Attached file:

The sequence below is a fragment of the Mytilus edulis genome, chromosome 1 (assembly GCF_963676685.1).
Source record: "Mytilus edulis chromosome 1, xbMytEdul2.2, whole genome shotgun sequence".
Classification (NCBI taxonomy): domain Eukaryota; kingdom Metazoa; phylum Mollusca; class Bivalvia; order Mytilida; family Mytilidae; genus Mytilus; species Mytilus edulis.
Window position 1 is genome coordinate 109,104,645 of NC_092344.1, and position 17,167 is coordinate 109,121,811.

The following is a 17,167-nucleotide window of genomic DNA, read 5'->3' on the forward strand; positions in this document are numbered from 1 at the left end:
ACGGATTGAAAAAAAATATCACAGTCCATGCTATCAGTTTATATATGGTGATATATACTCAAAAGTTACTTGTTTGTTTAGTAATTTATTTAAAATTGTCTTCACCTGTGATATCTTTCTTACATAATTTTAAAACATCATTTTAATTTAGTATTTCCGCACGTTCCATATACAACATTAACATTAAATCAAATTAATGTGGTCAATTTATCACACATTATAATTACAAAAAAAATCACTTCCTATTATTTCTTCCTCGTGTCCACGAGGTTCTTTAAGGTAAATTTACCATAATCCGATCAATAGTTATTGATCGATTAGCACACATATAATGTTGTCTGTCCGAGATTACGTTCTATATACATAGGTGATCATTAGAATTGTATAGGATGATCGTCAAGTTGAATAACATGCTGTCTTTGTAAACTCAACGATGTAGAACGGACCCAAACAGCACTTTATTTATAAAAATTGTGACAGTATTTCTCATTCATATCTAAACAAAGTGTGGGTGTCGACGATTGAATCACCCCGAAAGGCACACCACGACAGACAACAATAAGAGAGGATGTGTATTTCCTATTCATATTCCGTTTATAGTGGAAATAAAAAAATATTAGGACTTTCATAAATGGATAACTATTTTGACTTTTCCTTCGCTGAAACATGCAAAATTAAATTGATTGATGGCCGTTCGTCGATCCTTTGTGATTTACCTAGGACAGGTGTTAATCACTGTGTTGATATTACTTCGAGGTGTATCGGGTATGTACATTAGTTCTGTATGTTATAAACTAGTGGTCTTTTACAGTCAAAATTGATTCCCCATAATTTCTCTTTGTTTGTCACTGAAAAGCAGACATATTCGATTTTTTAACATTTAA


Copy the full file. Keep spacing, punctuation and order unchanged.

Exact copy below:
The sequence below is a fragment of the Mytilus edulis genome, chromosome 1 (assembly GCF_963676685.1).
Source record: "Mytilus edulis chromosome 1, xbMytEdul2.2, whole genome shotgun sequence".
Classification (NCBI taxonomy): domain Eukaryota; kingdom Metazoa; phylum Mollusca; class Bivalvia; order Mytilida; family Mytilidae; genus Mytilus; species Mytilus edulis.
Window position 1 is genome coordinate 109,104,645 of NC_092344.1, and position 17,167 is coordinate 109,121,811.

The following is a 17,167-nucleotide window of genomic DNA, read 5'->3' on the forward strand; positions in this document are numbered from 1 at the left end:
ACGGATTGAAAAAAAATATCACAGTCCATGCTATCAGTTTATATATGGTGATATATACTCAAAAGTTACTTGTTTGTTTAGTAATTTATTTAAAATTGTCTTCACCTGTGATATCTTTCTTACATAATTTTAAAACATCATTTTAATTTAGTATTTCCGCACGTTCCATATACAACATTAACATTAAATCAAATTAATGTGGTCAATTTATCACACATTATAATTACAAAAAAAATCACTTCCTATTATTTCTTCCTCGTGTCCACGAGGTTCTTTAAGGTAAATTTACCATAATCCGATCAATAGTTATTGATCGATTAGCACACATATAATGTTGTCTGTCCGAGATTACGTTCTATATACATAGGTGATCATTAGAATTGTATAGGATGATCGTCAAGTTGAATAACATGCTGTCTTTGTAAACTCAACGATGTAGAACGGACCCAAACAGCACTTTATTTATAAAAATTGTGACAGTATTTCTCATTCATATCTAAACAAAGTGTGGGTGTCGACGATTGAATCACCCCGAAAGGCACACCACGACAGACAACAATAAGAGAGGATGTGTATTTCCTATTCATATTCCGTTTATAGTGGAAATAAAAAAATATTAGGACTTTCATAAATGGATAACTATTTTGACTTTTCCTTCGCTGAAACATGCAAAATTAAATTGATTGATGGCCGTTCGTCGATCCTTTGTGATTTACCTAGGACAGGTGTTAATCACTGTGTTGATATTACTTCGAGGTGTATCGGGTATGTACATTAGTTCTGTATGTTATAAACTAGTGGTCTTTTACAGTCAAAATTGATTCCCCATAATTTCTCTTTGTTTGTCACTGAAAAGCAGACATATTCGATTTTTTAACATTTAA